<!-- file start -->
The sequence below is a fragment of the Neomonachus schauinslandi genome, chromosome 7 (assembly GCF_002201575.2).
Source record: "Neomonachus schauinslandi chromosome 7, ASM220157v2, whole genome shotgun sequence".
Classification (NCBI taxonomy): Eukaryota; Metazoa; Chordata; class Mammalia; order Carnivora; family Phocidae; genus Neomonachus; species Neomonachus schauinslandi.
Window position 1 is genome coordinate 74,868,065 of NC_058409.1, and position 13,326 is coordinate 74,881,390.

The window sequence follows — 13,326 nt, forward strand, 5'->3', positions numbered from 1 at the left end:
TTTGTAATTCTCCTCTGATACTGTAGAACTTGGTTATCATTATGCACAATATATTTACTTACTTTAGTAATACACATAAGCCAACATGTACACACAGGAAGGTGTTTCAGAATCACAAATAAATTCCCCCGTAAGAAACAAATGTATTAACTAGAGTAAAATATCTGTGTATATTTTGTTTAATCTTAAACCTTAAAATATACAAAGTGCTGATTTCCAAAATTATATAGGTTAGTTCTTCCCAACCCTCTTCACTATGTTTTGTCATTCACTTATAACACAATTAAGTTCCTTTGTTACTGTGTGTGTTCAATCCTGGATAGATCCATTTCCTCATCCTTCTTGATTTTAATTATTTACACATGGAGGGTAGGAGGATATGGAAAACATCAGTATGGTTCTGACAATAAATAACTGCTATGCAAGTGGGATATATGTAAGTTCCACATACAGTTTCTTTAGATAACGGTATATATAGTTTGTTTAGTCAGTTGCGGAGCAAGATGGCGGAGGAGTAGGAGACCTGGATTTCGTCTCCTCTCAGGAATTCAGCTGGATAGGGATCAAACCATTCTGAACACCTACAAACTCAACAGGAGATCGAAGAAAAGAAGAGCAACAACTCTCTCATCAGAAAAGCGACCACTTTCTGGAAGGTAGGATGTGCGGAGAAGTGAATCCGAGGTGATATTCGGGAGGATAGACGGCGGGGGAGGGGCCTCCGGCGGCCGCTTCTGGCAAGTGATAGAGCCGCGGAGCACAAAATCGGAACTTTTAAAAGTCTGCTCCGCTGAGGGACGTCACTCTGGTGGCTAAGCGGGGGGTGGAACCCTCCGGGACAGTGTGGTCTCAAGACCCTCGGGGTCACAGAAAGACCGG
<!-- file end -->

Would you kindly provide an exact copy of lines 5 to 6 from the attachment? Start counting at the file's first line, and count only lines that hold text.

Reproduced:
The window sequence follows — 13,326 nt, forward strand, 5'->3', positions numbered from 1 at the left end:
TTTGTAATTCTCCTCTGATACTGTAGAACTTGGTTATCATTATGCACAATATATTTACTTACTTTAGTAATACACATAAGCCAACATGTACACACAGGAAGGTGTTTCAGAATCACAAATAAATTCCCCCGTAAGAAACAAATGTATTAACTAGAGTAAAATATCTGTGTATATTTTGTTTAATCTTAAACCTTAAAATATACAAAGTGCTGATTTCCAAAATTATATAGGTTAGTTCTTCCCAACCCTCTTCACTATGTTTTGTCATTCACTTATAACACAATTAAGTTCCTTTGTTACTGTGTGTGTTCAATCCTGGATAGATCCATTTCCTCATCCTTCTTGATTTTAATTATTTACACATGGAGGGTAGGAGGATATGGAAAACATCAGTATGGTTCTGACAATAAATAACTGCTATGCAAGTGGGATATATGTAAGTTCCACATACAGTTTCTTTAGATAACGGTATATATAGTTTGTTTAGTCAGTTGCGGAGCAAGATGGCGGAGGAGTAGGAGACCTGGATTTCGTCTCCTCTCAGGAATTCAGCTGGATAGGGATCAAACCATTCTGAACACCTACAAACTCAACAGGAGATCGAAGAAAAGAAGAGCAACAACTCTCTCATCAGAAAAGCGACCACTTTCTGGAAGGTAGGATGTGCGGAGAAGTGAATCCGAGGTGATATTCGGGAGGATAGACGGCGGGGGAGGGGCCTCCGGCGGCCGCTTCTGGCAAGTGATAGAGCCGCGGAGCACAAAATCGGAACTTTTAAAAGTCTGCTCCGCTGAGGGACGTCACTCTGGTGGCTAAGCGGGGGGTGGAACCCTCCGGGACAGTGTGGTCTCAAGACCCTCGGGGTCACAGAAAGACCGG